Editor’s note: Catherine Cheney is reporting on German policymaking this week as part of the German-American Fulbright Commission’s Berlin Capital Program, which is funded by the German Foreign Office.
BERLIN -- After talks lasting more than 10 hours Tuesday, eurozone finance ministers reached an agreement on a bailout deal for the heavily indebted Greek economy this week, agreeing to cut Athens’ debts by $51 billion in return for austerity measures. Other steps to reduce the Greek debt to 124 percent of its gross domestic product by 2020 include cutting the interest rates on loans to the country and helping it buy back its own bonds from investors.
Germany plays a leading role in these discussions, due its economic might, the soundness of its public finances and its strong belief in a unified Europe.
"Nothing is possible without Germany,” said Zsolt Darvas, a research fellow at the Brussels think tank Bruegel. “If Germany does not support a good initiative, it won’t happen."
For Bettina Hagedorn, a member of the German parliament, the Bundestag, from the Social Democratic Party, Germany’s economic success also gives it added responsibilities. "[The one who has a lot] needs to take care of those who do not," she said.
Average Germans frequently raise concerns about their tax money going to bail out indebted Southern European capitals. But when Germans are reminded of what the breakdown of the euro could mean for the European Union, most agree that some sacrifices are worth it to maintain solidarity.
“Of course, it costs us money to have that responsible role, and we have to say to our taxpayers that is the way it is, and that is okay,” said Hagedorn.
Germany has historically benefitted a great deal from European solidarity, beginning with Europe’s contribution to the country’s post-1945 recovery and more recently during the reunification between East and West Germany. Given its history, Germany is also uncomfortable with the idea of going it alone and avoids being perceived as dictating terms to its European partners.
“It is not our part to say to others what is right and what is wrong and be like a schoolmaster,” said Hagedorn.
Ulrike Herrmann, business editor of the German newspaper Die Tageszeitung, explained that there are in fact four different euro crises.
The best-known crisis is the heavy indebtedness of Greece, Portugal and Ireland. The second, she said, is "the fact that the eurozone is technically misconstrued." The problem, she explained, is twofold: The 17 eurozone countries share one currency but all issue sovereign bonds separately, and the European Central Bank (ECB) is highly constrained compared to other central banks.
Herrmann believes the solution is stimulus rather than austerity. But the ECB cannot print money to monetize sovereign debt, she said, due to treaty regulations imposed by Germany, which she said is "still traumatized" from inflation after World Wars I and II.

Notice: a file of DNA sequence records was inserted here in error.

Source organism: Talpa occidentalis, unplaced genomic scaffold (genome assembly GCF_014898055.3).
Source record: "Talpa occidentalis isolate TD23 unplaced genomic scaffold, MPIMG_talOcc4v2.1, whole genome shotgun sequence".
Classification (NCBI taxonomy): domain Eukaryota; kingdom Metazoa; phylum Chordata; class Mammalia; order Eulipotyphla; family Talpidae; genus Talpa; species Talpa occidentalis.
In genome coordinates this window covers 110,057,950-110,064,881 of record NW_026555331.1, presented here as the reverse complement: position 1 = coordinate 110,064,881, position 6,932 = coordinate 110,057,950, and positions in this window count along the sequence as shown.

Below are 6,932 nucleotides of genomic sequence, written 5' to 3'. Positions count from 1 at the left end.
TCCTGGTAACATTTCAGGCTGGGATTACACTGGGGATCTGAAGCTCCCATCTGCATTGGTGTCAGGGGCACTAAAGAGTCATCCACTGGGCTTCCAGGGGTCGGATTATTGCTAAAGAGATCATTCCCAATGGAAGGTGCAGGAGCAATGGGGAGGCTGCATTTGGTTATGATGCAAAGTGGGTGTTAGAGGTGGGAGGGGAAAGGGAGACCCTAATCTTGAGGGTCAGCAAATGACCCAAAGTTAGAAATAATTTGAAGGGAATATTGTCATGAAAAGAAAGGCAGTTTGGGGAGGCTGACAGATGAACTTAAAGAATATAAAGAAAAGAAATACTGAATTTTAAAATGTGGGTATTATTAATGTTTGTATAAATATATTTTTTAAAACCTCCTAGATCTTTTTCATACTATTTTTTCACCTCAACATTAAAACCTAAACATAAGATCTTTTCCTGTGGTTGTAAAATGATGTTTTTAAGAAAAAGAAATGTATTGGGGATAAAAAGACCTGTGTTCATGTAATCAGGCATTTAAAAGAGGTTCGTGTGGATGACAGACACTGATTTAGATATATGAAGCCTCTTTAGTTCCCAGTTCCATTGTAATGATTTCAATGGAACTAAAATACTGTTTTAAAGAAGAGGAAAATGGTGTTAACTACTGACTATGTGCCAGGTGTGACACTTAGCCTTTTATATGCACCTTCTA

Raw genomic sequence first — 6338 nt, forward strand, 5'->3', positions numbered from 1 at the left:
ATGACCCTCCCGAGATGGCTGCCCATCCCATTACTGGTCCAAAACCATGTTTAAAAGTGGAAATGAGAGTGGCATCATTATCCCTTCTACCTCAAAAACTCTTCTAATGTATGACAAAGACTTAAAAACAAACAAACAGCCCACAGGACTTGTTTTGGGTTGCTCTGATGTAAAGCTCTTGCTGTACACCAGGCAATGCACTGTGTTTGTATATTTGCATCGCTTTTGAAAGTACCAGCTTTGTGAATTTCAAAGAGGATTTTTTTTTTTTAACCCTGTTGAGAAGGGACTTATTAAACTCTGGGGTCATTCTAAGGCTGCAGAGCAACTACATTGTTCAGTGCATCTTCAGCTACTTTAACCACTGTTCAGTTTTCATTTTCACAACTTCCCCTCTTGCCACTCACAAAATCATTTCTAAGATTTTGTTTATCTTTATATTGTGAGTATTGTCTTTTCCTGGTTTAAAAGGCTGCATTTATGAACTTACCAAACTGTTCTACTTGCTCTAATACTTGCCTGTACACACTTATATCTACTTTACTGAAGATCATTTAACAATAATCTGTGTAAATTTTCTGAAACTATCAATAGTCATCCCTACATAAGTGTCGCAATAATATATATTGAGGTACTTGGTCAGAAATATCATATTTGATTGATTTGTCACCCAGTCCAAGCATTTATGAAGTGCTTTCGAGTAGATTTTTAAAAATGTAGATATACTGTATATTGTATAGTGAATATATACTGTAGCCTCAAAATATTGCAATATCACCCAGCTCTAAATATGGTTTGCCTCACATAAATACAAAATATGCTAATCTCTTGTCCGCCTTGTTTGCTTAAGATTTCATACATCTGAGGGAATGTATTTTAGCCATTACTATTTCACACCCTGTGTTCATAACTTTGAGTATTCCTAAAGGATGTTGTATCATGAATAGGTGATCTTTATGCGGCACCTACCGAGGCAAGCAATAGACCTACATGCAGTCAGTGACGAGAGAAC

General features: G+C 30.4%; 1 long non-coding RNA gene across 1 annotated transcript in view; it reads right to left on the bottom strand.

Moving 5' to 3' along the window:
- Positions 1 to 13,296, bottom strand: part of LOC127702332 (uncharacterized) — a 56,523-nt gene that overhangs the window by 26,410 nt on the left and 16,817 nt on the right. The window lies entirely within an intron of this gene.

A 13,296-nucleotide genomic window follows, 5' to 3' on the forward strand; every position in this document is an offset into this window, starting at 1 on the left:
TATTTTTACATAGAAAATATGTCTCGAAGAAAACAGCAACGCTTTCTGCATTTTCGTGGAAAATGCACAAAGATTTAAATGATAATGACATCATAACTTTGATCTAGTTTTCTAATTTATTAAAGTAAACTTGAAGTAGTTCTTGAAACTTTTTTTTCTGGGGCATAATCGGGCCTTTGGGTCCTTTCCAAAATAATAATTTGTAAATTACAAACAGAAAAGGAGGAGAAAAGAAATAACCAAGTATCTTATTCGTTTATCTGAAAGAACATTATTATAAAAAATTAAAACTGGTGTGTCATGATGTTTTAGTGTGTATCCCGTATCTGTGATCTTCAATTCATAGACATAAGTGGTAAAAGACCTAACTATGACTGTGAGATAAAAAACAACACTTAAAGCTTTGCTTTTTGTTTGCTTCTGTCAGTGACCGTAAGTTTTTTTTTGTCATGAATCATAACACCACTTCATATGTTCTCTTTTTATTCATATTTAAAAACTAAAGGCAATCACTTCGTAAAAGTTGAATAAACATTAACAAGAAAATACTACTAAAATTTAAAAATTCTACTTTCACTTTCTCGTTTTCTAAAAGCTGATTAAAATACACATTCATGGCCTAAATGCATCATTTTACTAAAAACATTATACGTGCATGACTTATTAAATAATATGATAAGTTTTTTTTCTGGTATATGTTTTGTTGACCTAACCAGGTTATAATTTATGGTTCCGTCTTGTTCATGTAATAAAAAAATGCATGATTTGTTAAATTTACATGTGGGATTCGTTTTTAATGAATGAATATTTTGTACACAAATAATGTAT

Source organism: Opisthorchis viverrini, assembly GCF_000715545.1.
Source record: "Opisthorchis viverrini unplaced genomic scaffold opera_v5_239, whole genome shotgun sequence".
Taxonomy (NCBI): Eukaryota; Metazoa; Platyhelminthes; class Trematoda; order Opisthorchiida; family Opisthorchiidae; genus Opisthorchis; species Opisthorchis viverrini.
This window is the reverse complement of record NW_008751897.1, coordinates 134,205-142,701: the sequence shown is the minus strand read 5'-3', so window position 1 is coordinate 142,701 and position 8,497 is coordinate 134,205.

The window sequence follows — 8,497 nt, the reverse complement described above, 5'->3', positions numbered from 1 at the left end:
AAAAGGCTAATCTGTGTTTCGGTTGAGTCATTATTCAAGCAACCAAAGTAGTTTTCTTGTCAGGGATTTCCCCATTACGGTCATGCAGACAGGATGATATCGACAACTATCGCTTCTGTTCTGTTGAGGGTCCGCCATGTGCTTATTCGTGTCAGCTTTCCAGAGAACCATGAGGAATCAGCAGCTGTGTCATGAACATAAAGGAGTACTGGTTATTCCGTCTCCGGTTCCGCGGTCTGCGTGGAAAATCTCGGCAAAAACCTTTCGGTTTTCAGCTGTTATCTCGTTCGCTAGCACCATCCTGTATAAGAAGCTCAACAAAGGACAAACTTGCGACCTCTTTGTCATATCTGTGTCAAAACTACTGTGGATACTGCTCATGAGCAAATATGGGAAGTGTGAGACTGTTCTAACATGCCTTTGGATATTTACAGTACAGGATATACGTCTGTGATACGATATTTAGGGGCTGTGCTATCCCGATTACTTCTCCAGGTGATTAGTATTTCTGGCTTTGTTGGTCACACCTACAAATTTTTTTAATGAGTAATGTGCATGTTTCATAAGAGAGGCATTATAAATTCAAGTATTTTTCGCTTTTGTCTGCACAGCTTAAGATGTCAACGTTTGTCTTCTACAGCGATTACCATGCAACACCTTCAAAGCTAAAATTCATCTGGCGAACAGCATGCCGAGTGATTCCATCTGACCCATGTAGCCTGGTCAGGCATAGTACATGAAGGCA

The third and most dangerous crisis, Herrmann said, is a "crisis of competitiveness," particularly salaries measured against productivity, with France being the prime example.
Germany is part of the problem, too, she continued, because it has actively pushed down its wages and exported more than it has imported.
The last crisis in the eurozone is a management crisis, said Herrmann.
Two significant managerial mistakes include the long and lingering debate over whether Greece should leave the euro, which "led to massive capital flight from the south" into German banks, and the imposition of austerity programs, which she said placed Southern European countries into severe recessions.
Darvas said the mistakes continue.
The latest deal on Greece "is not ambitious enough," he said. "Therefore, the economic and social misery could continue, and a new deal may be needed."
The latest agreement also does not ensure against further deterioration of the Greek economy, he added.
Darvas agreed that European policymakers bear some blame in perpetuating the crisis. “Whenever the crisis deepens, they come together and agree on some measures which help to survive the next few quarters,” he said.
Herrmann said that Germans are resistant to more proactive measures because they view themselves as victims for being asked to pay for the perceived laziness of others.
"What the Germans do not see is they pay all this money to the south of Europe, but that it ends up in Germany," she said, explaining that southern countries will use bailout funds to pay off debts they owe to the north.
Right now, said Herrmann, Germany is one of the only eurozone countries not in crisis. But if the eurozone were to break up, she said, “the losses in Germany would be the heaviest."
Photo: Sculpture of the euro symbol, Frankfurt, Germany (photo by Flickr user maveric2003, licensed under the Creative Commons Attribution 2.0 Generic license).
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